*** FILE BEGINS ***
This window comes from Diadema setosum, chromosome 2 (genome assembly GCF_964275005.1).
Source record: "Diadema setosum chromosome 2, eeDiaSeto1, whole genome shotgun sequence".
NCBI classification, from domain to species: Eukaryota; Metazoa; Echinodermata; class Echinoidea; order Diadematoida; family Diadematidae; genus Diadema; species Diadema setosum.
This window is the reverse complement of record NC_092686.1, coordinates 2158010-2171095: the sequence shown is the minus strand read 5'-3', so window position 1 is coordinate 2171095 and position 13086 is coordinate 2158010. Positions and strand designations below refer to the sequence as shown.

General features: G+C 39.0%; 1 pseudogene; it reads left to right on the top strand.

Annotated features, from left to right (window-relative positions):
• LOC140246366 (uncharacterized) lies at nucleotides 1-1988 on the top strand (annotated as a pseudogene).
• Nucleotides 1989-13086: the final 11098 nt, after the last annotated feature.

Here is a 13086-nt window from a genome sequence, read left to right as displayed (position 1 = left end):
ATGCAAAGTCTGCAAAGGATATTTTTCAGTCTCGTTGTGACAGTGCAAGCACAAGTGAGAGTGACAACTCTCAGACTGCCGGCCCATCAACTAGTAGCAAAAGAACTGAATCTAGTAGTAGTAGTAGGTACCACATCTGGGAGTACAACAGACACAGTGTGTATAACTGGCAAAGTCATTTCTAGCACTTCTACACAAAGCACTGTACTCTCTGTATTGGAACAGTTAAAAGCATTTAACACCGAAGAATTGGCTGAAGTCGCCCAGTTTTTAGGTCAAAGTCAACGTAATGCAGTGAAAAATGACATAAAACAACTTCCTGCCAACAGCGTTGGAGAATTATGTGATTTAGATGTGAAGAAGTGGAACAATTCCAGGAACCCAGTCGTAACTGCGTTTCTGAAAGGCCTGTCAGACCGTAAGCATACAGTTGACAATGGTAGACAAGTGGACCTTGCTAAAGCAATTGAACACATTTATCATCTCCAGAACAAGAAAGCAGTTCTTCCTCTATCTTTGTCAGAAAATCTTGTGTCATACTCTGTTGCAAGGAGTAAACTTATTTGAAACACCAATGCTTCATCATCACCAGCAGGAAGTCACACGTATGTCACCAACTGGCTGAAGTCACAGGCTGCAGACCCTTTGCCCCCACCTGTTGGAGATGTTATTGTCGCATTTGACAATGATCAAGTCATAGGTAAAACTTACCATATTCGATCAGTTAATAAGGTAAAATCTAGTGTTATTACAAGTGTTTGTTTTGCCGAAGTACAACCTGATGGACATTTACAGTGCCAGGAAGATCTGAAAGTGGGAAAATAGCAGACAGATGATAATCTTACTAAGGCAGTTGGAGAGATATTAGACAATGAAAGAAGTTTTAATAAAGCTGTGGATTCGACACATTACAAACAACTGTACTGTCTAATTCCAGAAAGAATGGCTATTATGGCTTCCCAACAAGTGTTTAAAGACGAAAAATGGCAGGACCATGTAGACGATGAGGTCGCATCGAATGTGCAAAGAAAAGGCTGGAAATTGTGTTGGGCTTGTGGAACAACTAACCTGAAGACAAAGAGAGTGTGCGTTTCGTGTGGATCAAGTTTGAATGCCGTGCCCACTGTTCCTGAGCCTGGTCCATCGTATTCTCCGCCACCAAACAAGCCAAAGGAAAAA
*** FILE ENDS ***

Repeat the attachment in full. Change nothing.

This window comes from Diadema setosum, chromosome 2 (genome assembly GCF_964275005.1).
Source record: "Diadema setosum chromosome 2, eeDiaSeto1, whole genome shotgun sequence".
NCBI classification, from domain to species: Eukaryota; Metazoa; Echinodermata; class Echinoidea; order Diadematoida; family Diadematidae; genus Diadema; species Diadema setosum.
This window is the reverse complement of record NC_092686.1, coordinates 2158010-2171095: the sequence shown is the minus strand read 5'-3', so window position 1 is coordinate 2171095 and position 13086 is coordinate 2158010. Positions and strand designations below refer to the sequence as shown.

General features: G+C 39.0%; 1 pseudogene; it reads left to right on the top strand.

Annotated features, from left to right (window-relative positions):
• LOC140246366 (uncharacterized) lies at nucleotides 1-1988 on the top strand (annotated as a pseudogene).
• Nucleotides 1989-13086: the final 11098 nt, after the last annotated feature.

Here is a 13086-nt window from a genome sequence, read left to right as displayed (position 1 = left end):
ATGCAAAGTCTGCAAAGGATATTTTTCAGTCTCGTTGTGACAGTGCAAGCACAAGTGAGAGTGACAACTCTCAGACTGCCGGCCCATCAACTAGTAGCAAAAGAACTGAATCTAGTAGTAGTAGTAGGTACCACATCTGGGAGTACAACAGACACAGTGTGTATAACTGGCAAAGTCATTTCTAGCACTTCTACACAAAGCACTGTACTCTCTGTATTGGAACAGTTAAAAGCATTTAACACCGAAGAATTGGCTGAAGTCGCCCAGTTTTTAGGTCAAAGTCAACGTAATGCAGTGAAAAATGACATAAAACAACTTCCTGCCAACAGCGTTGGAGAATTATGTGATTTAGATGTGAAGAAGTGGAACAATTCCAGGAACCCAGTCGTAACTGCGTTTCTGAAAGGCCTGTCAGACCGTAAGCATACAGTTGACAATGGTAGACAAGTGGACCTTGCTAAAGCAATTGAACACATTTATCATCTCCAGAACAAGAAAGCAGTTCTTCCTCTATCTTTGTCAGAAAATCTTGTGTCATACTCTGTTGCAAGGAGTAAACTTATTTGAAACACCAATGCTTCATCATCACCAGCAGGAAGTCACACGTATGTCACCAACTGGCTGAAGTCACAGGCTGCAGACCCTTTGCCCCCACCTGTTGGAGATGTTATTGTCGCATTTGACAATGATCAAGTCATAGGTAAAACTTACCATATTCGATCAGTTAATAAGGTAAAATCTAGTGTTATTACAAGTGTTTGTTTTGCCGAAGTACAACCTGATGGACATTTACAGTGCCAGGAAGATCTGAAAGTGGGAAAATAGCAGACAGATGATAATCTTACTAAGGCAGTTGGAGAGATATTAGACAATGAAAGAAGTTTTAATAAAGCTGTGGATTCGACACATTACAAACAACTGTACTGTCTAATTCCAGAAAGAATGGCTATTATGGCTTCCCAACAAGTGTTTAAAGACGAAAAATGGCAGGACCATGTAGACGATGAGGTCGCATCGAATGTGCAAAGAAAAGGCTGGAAATTGTGTTGGGCTTGTGGAACAACTAACCTGAAGACAAAGAGAGTGTGCGTTTCGTGTGGATCAAGTTTGAATGCCGTGCCCACTGTTCCTGAGCCTGGTCCATCGTATTCTCCGCCACCAAACAAGCCAAAGGAAAAA